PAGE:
Scraped Directory Content
Certain directories such as Yahoo's Directory and The Open Directory Project are also important aspects to a site's SEO as are references to the site on Wikipedia. DomainTools copies those pages onto it's own site.
To be fair, those directories allow their content to be copied so it's not like DomainTools is violating copyright when they do so but just look at this example for Netflix.com
The most obvious thing is that it's not even a copy of the Wikipedia Page on Netflix. It seems that they just pull any reference from Wikipedia including items on Talk pages. If you click on the big link at the top for "Netflix.com" you won't go to the Wikipedia page for Netflix.com, where a reasonable person would expect to go, you'll just land back on the page you're on.
When they do link to content on the actual Wikipedia site, they do so using a rel=nofollow attribute in the anchor tag. So even though they think Wikipedia is an important enough site to copy content from, it's not important enough that DomainTools thinks they should let search engines know they feel that way.
No Links? No Follow? Are You Kidding!?!?!
Wikipedia isn't the only site DomainTools doesn't think deserves to have PageRank passed to it. The very site the page is about isn't good enough!
Not only is it not good enough to pass PageRank it's not even important enough to provide a direct link to! You don't even find a link for Netflix.com until you click on the Site Info tab.
That's right. When you first land on a whois page on DomainTools.com you won't even be able to click on a link for the site the page is about. Well, unless of course that site happens to advertise through Google AdWords or Chitika. In which case the site winds up paying for the privilege of having their content scraped.
In the case of Netflix, ads for their competitors showed up on the top of the page.
AboutUs.org Is Worthy Of PageRank?
DomainTools.com isn't completely stingy with their PageRank. They have no problem linking to AboutUs.org, which is another generally useless scraper site that Google chose to rank highly in the past.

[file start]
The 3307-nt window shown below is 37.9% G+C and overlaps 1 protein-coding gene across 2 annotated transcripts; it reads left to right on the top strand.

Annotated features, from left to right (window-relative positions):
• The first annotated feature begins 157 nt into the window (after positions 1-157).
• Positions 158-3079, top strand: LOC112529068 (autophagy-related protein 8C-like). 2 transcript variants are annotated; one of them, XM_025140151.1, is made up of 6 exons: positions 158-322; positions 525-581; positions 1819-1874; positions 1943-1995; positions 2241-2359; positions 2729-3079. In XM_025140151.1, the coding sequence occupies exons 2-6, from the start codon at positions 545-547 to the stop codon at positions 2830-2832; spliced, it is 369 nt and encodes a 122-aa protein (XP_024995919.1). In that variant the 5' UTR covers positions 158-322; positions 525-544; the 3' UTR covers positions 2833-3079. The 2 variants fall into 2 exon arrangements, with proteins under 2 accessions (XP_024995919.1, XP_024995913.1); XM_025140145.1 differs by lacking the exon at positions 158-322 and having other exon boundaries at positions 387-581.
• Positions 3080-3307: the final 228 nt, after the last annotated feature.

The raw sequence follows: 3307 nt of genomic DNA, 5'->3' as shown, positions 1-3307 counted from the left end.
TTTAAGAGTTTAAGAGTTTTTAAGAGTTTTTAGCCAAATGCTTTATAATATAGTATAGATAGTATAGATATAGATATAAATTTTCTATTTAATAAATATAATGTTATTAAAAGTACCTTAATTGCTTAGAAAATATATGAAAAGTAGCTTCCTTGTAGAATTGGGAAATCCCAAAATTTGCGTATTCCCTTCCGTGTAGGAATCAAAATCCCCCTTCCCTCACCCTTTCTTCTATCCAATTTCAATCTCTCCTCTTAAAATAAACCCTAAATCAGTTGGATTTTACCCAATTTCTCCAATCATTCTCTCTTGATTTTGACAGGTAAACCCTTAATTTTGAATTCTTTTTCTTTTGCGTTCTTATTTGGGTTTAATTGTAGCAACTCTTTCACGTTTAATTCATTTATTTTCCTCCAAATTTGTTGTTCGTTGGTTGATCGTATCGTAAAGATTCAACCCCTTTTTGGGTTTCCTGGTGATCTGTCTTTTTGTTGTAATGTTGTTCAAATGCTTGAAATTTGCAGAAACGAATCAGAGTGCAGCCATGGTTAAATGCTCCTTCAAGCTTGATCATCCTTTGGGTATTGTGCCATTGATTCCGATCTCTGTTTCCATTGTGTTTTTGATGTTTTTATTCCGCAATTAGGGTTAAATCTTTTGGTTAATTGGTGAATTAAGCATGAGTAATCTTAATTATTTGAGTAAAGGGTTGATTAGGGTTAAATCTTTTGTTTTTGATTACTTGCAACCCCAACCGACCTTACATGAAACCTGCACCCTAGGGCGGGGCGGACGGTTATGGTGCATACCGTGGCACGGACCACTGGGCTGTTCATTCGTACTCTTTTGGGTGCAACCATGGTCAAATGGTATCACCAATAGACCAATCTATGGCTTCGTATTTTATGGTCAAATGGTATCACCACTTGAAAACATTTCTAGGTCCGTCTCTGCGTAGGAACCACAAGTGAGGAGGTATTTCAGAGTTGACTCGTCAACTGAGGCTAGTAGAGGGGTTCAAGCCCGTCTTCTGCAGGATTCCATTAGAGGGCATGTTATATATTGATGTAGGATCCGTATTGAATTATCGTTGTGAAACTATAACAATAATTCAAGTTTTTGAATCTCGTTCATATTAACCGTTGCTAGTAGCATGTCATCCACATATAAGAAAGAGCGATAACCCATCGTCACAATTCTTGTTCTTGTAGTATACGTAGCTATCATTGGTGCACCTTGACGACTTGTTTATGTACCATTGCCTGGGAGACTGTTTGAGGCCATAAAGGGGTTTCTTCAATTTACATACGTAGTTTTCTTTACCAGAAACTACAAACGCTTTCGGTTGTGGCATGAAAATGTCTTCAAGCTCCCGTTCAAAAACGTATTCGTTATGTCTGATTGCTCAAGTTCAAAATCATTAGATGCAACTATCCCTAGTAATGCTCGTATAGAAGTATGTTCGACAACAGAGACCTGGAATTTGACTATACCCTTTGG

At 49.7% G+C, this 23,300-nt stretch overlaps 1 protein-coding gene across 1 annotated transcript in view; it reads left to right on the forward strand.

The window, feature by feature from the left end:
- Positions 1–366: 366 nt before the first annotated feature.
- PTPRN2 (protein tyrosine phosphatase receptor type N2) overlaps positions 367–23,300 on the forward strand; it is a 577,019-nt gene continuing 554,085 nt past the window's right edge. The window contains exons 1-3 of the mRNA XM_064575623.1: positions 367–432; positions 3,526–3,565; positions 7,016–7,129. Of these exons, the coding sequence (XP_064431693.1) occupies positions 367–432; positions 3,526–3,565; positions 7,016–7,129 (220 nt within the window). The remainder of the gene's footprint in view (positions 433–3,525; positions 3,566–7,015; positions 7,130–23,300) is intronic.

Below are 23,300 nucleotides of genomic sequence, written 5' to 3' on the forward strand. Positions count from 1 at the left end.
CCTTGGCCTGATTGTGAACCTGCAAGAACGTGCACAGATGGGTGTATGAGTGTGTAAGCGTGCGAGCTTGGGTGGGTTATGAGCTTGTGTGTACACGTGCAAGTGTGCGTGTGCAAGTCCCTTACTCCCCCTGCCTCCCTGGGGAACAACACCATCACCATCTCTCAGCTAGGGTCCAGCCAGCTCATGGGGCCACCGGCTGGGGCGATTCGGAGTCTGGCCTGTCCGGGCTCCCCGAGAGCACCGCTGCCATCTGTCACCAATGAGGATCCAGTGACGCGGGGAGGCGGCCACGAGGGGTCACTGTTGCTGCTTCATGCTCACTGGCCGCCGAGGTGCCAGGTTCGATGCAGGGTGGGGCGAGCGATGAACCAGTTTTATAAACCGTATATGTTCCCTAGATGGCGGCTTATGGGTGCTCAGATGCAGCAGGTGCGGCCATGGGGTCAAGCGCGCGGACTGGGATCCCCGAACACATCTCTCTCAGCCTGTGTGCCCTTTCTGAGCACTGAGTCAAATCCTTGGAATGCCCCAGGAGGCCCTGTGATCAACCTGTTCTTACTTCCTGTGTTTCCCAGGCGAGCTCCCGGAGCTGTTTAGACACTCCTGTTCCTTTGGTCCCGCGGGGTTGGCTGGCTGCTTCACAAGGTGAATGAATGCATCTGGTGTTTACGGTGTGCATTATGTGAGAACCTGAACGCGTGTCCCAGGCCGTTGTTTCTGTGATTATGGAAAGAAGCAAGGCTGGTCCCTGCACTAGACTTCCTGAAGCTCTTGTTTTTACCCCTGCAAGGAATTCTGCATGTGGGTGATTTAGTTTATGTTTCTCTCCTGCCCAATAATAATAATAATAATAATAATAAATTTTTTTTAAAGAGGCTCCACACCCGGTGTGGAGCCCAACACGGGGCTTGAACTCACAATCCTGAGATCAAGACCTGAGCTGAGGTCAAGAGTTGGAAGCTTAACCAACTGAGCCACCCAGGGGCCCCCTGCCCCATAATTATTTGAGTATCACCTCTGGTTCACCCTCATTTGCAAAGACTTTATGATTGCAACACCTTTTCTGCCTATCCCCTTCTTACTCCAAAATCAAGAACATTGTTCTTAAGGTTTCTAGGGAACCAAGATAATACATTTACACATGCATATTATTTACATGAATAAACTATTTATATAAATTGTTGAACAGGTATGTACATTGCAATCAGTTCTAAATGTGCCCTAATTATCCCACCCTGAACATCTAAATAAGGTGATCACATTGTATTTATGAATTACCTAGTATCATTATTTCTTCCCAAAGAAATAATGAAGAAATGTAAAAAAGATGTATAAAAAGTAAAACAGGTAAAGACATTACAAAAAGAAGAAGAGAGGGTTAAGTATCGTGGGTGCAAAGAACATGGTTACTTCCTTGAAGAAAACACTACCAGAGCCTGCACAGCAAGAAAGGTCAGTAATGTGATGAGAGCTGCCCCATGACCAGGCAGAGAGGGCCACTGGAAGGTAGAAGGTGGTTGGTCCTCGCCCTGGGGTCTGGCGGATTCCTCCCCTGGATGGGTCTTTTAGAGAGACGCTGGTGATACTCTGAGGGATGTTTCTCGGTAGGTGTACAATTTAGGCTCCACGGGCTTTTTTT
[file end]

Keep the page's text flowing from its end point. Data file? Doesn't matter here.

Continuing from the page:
The link to the Netflix page on AboutUs.org not only is a do follow link, they even disguise the link in a way that some users may think they're clicking on a link for Wikipedia. (Many people use the general wiki term as a reference to Wikipedia.) They even go so far as to use the title attribute "Visit the site" which may confuse people into thinking they're visiting the site that page is about, in this case Netflix.com.
What Happened To Build Pages For Humans Not Search Engines?
This is what Google and Matt Cutts tell those of us building websites to do. If we don't we can be penalized by having our pages rank lower, or even outright removed from Google Search Results.
Here is a case of a site that clearly is focusing their efforts on search engines and not humans and not only did Google chose to not penalize them for it, they actually help promote them.
I'm not saying that DomainTools, or sites that consolidate information from various other sources in general, do not provide value for visitors. They absolutely provide value. They just provide value to a small subset of users but Google is jamming site's like these down our throats.
On top of that DomainTools, and other sites, aren't being good Netizens. A term that isn't being used as much these days. They take data which others have worked hard to create and use it for their own benefit, without even doing something as minor and easy as passing along some PageRank or even making it easy for a visitor to view the page being referenced if somehow they were looking for that page and not geek SEO babble about the page.
C'mon Google. I thought you were starting to care more about the billions of people that use your search every day.